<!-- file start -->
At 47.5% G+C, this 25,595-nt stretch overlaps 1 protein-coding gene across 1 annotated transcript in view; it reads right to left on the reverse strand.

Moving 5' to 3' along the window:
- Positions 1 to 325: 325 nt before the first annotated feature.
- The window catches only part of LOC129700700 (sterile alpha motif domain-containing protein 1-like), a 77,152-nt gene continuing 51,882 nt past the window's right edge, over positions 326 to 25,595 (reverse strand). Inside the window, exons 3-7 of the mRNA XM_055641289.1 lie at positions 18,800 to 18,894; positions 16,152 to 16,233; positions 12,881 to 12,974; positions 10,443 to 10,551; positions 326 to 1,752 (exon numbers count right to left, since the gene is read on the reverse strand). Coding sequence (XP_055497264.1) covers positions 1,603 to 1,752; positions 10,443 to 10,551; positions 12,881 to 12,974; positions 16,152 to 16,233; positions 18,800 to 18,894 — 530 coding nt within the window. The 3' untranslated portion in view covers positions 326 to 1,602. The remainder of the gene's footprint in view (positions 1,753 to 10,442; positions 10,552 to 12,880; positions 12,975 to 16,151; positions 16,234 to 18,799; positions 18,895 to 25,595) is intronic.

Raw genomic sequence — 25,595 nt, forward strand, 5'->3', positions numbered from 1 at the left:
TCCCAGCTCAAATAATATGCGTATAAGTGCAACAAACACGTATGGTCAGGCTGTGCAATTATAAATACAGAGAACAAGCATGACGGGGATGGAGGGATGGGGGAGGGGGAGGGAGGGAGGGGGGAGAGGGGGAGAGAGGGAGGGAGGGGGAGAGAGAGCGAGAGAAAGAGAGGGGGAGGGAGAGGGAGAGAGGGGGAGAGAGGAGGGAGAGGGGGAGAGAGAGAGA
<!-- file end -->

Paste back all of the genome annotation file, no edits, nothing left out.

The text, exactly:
At 47.5% G+C, this 25,595-nt stretch overlaps 1 protein-coding gene across 1 annotated transcript in view; it reads right to left on the reverse strand.

Moving 5' to 3' along the window:
- Positions 1 to 325: 325 nt before the first annotated feature.
- The window catches only part of LOC129700700 (sterile alpha motif domain-containing protein 1-like), a 77,152-nt gene continuing 51,882 nt past the window's right edge, over positions 326 to 25,595 (reverse strand). Inside the window, exons 3-7 of the mRNA XM_055641289.1 lie at positions 18,800 to 18,894; positions 16,152 to 16,233; positions 12,881 to 12,974; positions 10,443 to 10,551; positions 326 to 1,752 (exon numbers count right to left, since the gene is read on the reverse strand). Coding sequence (XP_055497264.1) covers positions 1,603 to 1,752; positions 10,443 to 10,551; positions 12,881 to 12,974; positions 16,152 to 16,233; positions 18,800 to 18,894 — 530 coding nt within the window. The 3' untranslated portion in view covers positions 326 to 1,602. The remainder of the gene's footprint in view (positions 1,753 to 10,442; positions 10,552 to 12,880; positions 12,975 to 16,151; positions 16,234 to 18,799; positions 18,895 to 25,595) is intronic.

Raw genomic sequence — 25,595 nt, forward strand, 5'->3', positions numbered from 1 at the left:
TCCCAGCTCAAATAATATGCGTATAAGTGCAACAAACACGTATGGTCAGGCTGTGCAATTATAAATACAGAGAACAAGCATGACGGGGATGGAGGGATGGGGGAGGGGGAGGGAGGGAGGGGGGAGAGGGGGAGAGAGGGAGGGAGGGGGAGAGAGAGCGAGAGAAAGAGAGGGGGAGGGAGAGGGAGAGAGGGGGAGAGAGGAGGGAGAGGGGGAGAGAGAGAGA